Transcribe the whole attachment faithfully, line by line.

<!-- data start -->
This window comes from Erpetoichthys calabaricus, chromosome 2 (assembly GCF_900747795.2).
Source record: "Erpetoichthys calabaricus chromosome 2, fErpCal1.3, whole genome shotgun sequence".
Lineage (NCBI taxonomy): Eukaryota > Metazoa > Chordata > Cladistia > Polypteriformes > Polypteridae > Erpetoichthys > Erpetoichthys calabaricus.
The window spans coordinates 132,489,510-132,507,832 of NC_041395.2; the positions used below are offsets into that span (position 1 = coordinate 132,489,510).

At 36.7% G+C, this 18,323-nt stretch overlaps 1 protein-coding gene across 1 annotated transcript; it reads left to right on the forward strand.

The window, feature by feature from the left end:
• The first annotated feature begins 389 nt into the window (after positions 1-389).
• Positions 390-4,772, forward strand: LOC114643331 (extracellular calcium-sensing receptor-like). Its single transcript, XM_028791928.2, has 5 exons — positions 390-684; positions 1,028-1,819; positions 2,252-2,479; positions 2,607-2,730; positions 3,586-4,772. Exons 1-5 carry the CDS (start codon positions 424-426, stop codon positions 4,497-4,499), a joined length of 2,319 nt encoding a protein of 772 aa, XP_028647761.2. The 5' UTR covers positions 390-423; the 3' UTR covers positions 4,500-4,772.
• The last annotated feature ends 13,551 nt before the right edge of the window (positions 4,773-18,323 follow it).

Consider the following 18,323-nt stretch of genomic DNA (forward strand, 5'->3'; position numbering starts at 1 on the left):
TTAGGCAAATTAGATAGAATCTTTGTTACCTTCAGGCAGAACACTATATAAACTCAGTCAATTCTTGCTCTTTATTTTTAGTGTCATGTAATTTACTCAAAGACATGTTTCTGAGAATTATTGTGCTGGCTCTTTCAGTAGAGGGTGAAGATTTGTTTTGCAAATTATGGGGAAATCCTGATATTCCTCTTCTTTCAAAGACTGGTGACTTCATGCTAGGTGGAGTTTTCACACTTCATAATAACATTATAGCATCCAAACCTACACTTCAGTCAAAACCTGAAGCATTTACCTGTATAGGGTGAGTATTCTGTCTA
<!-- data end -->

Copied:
This window comes from Erpetoichthys calabaricus, chromosome 2 (assembly GCF_900747795.2).
Source record: "Erpetoichthys calabaricus chromosome 2, fErpCal1.3, whole genome shotgun sequence".
Lineage (NCBI taxonomy): Eukaryota > Metazoa > Chordata > Cladistia > Polypteriformes > Polypteridae > Erpetoichthys > Erpetoichthys calabaricus.
The window spans coordinates 132,489,510-132,507,832 of NC_041395.2; the positions used below are offsets into that span (position 1 = coordinate 132,489,510).

At 36.7% G+C, this 18,323-nt stretch overlaps 1 protein-coding gene across 1 annotated transcript; it reads left to right on the forward strand.

The window, feature by feature from the left end:
• The first annotated feature begins 389 nt into the window (after positions 1-389).
• Positions 390-4,772, forward strand: LOC114643331 (extracellular calcium-sensing receptor-like). Its single transcript, XM_028791928.2, has 5 exons — positions 390-684; positions 1,028-1,819; positions 2,252-2,479; positions 2,607-2,730; positions 3,586-4,772. Exons 1-5 carry the CDS (start codon positions 424-426, stop codon positions 4,497-4,499), a joined length of 2,319 nt encoding a protein of 772 aa, XP_028647761.2. The 5' UTR covers positions 390-423; the 3' UTR covers positions 4,500-4,772.
• The last annotated feature ends 13,551 nt before the right edge of the window (positions 4,773-18,323 follow it).

Consider the following 18,323-nt stretch of genomic DNA (forward strand, 5'->3'; position numbering starts at 1 on the left):
TTAGGCAAATTAGATAGAATCTTTGTTACCTTCAGGCAGAACACTATATAAACTCAGTCAATTCTTGCTCTTTATTTTTAGTGTCATGTAATTTACTCAAAGACATGTTTCTGAGAATTATTGTGCTGGCTCTTTCAGTAGAGGGTGAAGATTTGTTTTGCAAATTATGGGGAAATCCTGATATTCCTCTTCTTTCAAAGACTGGTGACTTCATGCTAGGTGGAGTTTTCACACTTCATAATAACATTATAGCATCCAAACCTACACTTCAGTCAAAACCTGAAGCATTTACCTGTATAGGGTGAGTATTCTGTCTA